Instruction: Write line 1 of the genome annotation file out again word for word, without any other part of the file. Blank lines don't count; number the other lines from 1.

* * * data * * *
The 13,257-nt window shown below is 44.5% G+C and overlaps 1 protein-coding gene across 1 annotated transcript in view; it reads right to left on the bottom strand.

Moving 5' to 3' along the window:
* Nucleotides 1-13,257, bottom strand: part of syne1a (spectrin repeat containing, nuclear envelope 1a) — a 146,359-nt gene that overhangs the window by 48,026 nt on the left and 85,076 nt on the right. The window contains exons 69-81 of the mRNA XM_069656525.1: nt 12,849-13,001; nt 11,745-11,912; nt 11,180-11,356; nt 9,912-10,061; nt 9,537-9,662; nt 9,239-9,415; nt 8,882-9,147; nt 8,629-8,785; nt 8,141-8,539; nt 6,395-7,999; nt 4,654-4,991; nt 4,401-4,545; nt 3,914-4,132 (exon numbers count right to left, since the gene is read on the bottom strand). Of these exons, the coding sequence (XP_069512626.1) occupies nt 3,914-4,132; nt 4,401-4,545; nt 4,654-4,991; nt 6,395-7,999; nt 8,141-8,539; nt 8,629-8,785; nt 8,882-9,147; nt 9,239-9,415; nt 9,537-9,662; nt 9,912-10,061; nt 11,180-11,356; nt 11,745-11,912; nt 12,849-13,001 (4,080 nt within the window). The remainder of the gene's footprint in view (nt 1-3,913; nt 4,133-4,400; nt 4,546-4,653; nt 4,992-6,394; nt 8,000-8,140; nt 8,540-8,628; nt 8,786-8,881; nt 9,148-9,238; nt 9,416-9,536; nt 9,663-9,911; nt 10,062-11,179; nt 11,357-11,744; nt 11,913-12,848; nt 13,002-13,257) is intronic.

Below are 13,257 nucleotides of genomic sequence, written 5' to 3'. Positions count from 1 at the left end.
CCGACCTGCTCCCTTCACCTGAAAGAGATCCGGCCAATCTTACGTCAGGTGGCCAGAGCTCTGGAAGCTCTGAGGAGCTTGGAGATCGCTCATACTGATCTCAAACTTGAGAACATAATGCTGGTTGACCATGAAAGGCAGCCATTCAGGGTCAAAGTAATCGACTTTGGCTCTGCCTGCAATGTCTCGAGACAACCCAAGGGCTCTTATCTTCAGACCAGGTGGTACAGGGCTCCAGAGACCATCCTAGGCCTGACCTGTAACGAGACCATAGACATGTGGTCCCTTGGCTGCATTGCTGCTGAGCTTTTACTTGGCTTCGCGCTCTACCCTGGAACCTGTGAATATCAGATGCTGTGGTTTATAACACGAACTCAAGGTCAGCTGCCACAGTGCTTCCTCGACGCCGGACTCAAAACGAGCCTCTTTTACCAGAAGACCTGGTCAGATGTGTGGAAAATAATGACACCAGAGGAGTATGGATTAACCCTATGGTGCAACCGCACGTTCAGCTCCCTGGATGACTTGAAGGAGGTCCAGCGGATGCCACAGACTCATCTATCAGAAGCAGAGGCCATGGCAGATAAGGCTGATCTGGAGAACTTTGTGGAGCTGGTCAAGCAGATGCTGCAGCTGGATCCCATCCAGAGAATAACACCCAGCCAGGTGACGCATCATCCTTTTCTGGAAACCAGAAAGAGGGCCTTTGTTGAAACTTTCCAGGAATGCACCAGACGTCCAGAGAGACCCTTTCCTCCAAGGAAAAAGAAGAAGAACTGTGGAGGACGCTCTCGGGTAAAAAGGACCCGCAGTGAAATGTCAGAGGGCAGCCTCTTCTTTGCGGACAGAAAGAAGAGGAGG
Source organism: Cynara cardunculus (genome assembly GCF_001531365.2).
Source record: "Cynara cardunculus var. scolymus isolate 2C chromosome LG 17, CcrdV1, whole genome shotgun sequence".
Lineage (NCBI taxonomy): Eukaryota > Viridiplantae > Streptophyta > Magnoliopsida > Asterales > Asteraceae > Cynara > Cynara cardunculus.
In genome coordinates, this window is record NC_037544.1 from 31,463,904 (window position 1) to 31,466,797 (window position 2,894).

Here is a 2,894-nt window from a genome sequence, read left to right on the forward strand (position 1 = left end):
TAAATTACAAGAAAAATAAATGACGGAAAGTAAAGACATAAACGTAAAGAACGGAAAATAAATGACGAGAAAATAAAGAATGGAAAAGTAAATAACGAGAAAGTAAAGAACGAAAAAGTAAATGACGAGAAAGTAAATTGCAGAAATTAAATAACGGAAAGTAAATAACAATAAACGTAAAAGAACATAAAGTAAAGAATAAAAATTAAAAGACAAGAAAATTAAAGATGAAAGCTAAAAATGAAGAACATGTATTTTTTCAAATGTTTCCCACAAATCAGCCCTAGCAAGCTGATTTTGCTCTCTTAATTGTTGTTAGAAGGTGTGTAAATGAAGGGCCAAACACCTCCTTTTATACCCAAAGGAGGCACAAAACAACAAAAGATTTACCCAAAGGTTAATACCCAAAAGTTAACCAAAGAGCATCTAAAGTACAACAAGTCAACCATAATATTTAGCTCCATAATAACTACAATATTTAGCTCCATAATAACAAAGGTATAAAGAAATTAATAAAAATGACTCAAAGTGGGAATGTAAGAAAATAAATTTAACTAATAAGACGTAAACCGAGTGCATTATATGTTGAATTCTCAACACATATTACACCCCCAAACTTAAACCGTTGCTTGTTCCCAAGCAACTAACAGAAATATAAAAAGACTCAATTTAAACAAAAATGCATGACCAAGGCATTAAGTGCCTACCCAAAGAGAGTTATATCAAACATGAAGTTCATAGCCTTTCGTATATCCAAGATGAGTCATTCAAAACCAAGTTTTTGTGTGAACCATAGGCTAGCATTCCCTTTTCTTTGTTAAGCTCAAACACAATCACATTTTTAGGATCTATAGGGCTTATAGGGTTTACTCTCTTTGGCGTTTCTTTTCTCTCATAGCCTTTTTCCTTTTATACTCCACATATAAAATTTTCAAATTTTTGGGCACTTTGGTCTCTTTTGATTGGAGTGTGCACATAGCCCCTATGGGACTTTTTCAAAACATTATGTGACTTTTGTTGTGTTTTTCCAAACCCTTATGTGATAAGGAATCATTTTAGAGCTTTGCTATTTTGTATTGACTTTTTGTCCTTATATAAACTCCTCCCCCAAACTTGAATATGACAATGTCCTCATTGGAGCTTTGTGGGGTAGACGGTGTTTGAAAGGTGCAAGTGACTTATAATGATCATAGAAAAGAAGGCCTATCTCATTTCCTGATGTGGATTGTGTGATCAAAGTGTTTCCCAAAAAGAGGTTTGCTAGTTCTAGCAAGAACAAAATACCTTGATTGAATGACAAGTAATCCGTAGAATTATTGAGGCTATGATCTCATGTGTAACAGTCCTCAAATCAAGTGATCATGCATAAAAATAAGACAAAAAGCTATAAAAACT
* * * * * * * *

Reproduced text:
The 13,257-nt window shown below is 44.5% G+C and overlaps 1 protein-coding gene across 1 annotated transcript in view; it reads right to left on the bottom strand.